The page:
Will Iconic North Pole Station Barneo Ever Open Again?

If you’re planning to head to the North Pole next year, you may want to reconsider.

That’s because Barneo, the previously Russian-owned substation for almost all North Pole expedition activity, has probably ceased to exist.

The base has barely been operable for the past several years, partly from COVID, largely because of the outsized rapidity of climate change in the Arctic. And now, Russia’s rocky political landscape further obstructs the base’s viability.

Francesco Annibali, Barneo’s CEO, told The Atlantic that sanctions against Russia, plus other ripple effects from the war in Ukraine, prevented Barneo from materializing this season and likely into the future.

A floating camp

And I do mean “materializing.” A crew establishes the base on floating ice in the Arctic Ocean. On average, it exists for just three weeks a year. First, airplane crews must identify a suitable ice floe from the air. Once that’s done, pilots fly in a Soviet-era military cargo plane built for arctic weather. Crews then lower 50 tons of equipment, including two hybrid tractor-bulldozers, onto the moving ice.

An Antonov An-74 RA-74020 takes off at Barneo ice camp in 2013. Photo: Shutterstock


Finally, a 20-member logistics team spends five days on the ice constructing an airplane runway, a small tent city, and a kitchen.

That all happens on a time-sensitive basis. The approximately three-week window opens only in April when the ice is still strong enough to float the whole operation, but the 24-hour polar darkness and bitter cold of March have lifted.

The ephemeral but long-lived camp belonged to Russians until 2018 when Swiss pharmaceutical billionaire Frederik Paulsen purchased it. That year, Barneo lasted for just 12 days before the ice cracked and it shut down. Since then, it has never existed. And that’s partly due to Russia’s violence against Ukraine.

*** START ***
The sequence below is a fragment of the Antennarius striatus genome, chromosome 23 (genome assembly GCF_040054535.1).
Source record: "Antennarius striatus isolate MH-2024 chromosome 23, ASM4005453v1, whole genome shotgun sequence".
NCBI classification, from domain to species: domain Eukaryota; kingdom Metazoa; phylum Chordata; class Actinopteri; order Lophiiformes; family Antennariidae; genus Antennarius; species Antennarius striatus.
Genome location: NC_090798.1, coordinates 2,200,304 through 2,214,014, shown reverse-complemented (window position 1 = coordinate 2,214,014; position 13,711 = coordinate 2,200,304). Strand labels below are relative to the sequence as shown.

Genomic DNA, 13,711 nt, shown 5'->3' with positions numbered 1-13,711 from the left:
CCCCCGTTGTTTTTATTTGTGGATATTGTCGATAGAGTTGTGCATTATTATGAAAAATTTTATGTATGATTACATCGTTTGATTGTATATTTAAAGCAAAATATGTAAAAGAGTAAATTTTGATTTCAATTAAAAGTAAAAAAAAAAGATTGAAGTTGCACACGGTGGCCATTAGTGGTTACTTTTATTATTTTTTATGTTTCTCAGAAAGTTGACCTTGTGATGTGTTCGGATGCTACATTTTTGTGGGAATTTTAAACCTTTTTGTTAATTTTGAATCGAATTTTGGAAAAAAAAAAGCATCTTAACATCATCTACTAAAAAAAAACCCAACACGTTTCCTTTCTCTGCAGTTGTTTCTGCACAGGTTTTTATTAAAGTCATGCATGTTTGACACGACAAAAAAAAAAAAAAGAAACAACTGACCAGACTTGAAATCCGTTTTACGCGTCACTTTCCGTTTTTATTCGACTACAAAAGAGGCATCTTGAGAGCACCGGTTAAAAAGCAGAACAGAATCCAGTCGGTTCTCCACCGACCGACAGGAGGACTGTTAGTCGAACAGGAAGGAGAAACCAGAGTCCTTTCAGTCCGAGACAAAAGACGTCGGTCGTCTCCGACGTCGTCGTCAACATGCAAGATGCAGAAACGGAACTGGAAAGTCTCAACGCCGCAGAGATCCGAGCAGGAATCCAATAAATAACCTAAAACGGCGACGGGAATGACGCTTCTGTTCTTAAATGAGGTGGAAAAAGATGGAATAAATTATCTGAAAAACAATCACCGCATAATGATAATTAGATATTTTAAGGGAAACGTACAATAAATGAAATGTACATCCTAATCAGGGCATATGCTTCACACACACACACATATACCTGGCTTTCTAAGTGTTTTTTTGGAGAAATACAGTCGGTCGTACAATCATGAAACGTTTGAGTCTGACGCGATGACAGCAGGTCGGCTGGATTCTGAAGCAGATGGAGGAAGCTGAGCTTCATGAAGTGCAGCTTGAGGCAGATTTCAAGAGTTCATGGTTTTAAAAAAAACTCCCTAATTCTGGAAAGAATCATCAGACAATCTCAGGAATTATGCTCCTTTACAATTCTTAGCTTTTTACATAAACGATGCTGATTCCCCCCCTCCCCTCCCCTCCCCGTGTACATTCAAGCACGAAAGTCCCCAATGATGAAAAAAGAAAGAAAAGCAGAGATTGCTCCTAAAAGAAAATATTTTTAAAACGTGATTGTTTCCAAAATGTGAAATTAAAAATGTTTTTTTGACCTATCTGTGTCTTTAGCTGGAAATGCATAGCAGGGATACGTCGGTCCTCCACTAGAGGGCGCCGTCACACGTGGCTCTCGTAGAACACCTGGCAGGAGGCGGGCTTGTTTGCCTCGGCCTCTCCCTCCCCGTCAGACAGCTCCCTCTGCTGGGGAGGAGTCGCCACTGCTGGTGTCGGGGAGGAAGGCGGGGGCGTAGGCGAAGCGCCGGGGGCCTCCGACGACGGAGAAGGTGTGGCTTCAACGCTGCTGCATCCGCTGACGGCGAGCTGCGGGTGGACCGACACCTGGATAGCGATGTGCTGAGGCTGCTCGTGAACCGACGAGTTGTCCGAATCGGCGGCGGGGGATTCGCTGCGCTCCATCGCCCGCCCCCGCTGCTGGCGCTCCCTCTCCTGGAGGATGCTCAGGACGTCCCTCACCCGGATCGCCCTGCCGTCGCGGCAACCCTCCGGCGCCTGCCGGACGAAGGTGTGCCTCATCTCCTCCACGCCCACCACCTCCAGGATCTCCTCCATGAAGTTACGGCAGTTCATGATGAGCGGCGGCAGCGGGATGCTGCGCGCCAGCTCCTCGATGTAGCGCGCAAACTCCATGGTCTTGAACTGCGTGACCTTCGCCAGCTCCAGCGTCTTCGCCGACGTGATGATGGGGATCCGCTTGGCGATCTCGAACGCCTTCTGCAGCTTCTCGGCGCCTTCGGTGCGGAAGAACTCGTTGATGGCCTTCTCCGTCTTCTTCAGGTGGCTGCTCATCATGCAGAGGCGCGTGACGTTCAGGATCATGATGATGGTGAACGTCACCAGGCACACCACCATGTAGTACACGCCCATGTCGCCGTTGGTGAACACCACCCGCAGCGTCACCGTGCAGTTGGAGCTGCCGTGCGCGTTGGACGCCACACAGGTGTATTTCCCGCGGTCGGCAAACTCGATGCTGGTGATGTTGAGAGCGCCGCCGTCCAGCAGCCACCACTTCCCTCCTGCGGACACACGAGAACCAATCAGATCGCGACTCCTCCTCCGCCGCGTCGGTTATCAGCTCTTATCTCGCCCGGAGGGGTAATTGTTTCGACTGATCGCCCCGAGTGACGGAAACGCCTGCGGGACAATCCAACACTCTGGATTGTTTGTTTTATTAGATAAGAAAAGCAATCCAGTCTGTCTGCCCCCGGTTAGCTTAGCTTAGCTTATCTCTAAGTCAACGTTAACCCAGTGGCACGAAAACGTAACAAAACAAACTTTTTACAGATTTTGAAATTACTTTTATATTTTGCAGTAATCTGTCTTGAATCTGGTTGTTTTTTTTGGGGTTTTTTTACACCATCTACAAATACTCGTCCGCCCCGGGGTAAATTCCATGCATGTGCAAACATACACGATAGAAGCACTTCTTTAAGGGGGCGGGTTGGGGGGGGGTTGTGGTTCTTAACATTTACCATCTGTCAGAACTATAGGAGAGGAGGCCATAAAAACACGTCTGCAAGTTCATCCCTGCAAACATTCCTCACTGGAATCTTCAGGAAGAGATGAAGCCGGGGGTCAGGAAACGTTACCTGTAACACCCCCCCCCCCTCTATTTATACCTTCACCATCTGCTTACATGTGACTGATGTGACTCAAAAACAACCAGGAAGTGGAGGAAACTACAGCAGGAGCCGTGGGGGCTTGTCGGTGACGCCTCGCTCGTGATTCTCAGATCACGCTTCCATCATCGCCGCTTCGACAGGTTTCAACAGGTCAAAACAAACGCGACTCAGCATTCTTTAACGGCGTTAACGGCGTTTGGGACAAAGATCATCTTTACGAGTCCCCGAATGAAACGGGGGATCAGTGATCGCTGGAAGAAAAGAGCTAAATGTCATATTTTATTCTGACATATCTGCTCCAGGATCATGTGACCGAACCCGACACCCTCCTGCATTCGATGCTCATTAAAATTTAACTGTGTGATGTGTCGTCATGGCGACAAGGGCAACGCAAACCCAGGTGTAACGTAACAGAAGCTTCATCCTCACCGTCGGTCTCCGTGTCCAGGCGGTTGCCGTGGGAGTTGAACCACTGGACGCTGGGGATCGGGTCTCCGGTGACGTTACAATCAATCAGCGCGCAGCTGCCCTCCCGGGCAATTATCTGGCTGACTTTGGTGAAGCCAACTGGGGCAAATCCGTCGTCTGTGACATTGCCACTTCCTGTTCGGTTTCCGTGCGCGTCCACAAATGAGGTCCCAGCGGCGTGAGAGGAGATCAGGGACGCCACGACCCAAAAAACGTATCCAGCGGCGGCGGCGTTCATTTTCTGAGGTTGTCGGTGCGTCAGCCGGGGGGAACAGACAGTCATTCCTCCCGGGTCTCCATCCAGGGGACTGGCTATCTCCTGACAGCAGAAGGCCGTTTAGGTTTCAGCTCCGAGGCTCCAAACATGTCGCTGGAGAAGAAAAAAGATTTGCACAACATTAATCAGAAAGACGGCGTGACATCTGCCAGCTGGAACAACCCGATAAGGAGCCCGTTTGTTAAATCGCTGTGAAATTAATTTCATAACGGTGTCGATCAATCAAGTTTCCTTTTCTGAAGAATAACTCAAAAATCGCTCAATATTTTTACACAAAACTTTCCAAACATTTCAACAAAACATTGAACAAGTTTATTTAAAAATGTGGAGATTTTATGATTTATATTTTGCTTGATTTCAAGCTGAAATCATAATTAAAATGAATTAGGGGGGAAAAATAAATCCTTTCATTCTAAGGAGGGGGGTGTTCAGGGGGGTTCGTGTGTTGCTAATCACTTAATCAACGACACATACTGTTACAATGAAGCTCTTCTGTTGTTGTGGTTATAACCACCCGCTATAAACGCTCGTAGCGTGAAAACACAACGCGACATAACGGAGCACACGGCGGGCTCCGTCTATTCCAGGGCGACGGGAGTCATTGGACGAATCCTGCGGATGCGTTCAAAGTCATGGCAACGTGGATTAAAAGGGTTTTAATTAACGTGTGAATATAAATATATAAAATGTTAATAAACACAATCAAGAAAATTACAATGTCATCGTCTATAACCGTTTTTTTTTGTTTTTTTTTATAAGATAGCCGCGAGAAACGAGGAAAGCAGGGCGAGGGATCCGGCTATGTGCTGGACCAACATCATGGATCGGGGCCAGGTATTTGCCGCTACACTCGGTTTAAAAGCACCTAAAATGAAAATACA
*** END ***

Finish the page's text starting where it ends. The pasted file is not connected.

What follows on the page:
Annibali canceled the season this past spring due to a ban on Russian planes in Norwegian airspace (which Barneo is near) that started days after the war broke out. But flight issues are not new in Barneo. In 2019, Ukrainian pilots that Russian arbiters hired to fly clients to the base either refused to work with the Russians or were banned from doing so.

Whether due to Russia’s hostility toward its neighbors or not, lack of cooperation between operative agents has hounded Barneo for years.

Contentious history

An incident that one ExplorersWeb correspondent said stemmed from Russia’s 2014 invasion of Crimea prevented the base from existing in 2019. An AN-74 — a Ukrainian plane — was the only aircraft that could land on the ice runway. Even though Barneo was no longer an official Russian territory by then, it proved “impossible” to land the plane at the “quasi-Russian” station, Galya Morrell wrote.

International flags at Barneo. The show of unity contradicts the sometimes fraught international relations that dictate the camp’s existence. Photo: Shutterstock


Morrell has lived and worked in the Arctic for over 30 years. She told ExplorersWeb that the “official version” of the story goes like this: that the plane was in the air, on its way to Barneo in the hands of a Ukrainian crew. But in flight, the pilots learned that officials had just revoked their license to fly at the required latitude.

“The essence of the conflict was that Russia did not want to see the Ukrainian aircraft in its zone of interest near the Pole,” Morrell explained. “But Russia blamed the State Administration of Civil Aviation of Ukraine.”

Attempts to find a backup plane failed, and the season resulted in an abort.

A grim future?

Considering it all, how can Barneo continue to exist?

Morrell asserted that disregarding climate change, the key action that can keep the base viable is if its management isolates itself from Russian influence.

“Barneo as an international camp should sever its connections with Putin’s Russia,” Morrell wrote, adding, “since 2019, there were still many [connections], even after the operations were sold to Paulsen.”

Four months remain until the 2023 Barneo season. The last update to Norway’s airspace ban on Russia, posted on Dec. 7, indicates it’s still active.

Whether planet Earth can sustain Arctic human habitation in the form of the base is not worth speculating about. Will we keep ourselves from doing it? It looks like that depends on what happens in the — perhaps even dicier — climate of international relations.

Sam Anderson

Sam Anderson takes any writing assignments he can talk his way into while intermittently traveling the American West and Mexico in search of margaritas — er, adventure. He parlayed a decade of roving trade work into a life of fair-weather rock climbing and truck dwelling before (to his parents’ evident relief) finding a way to put his BA in English to use. Sam loves animals, sleeping outdoors, campfire refreshments and a good story.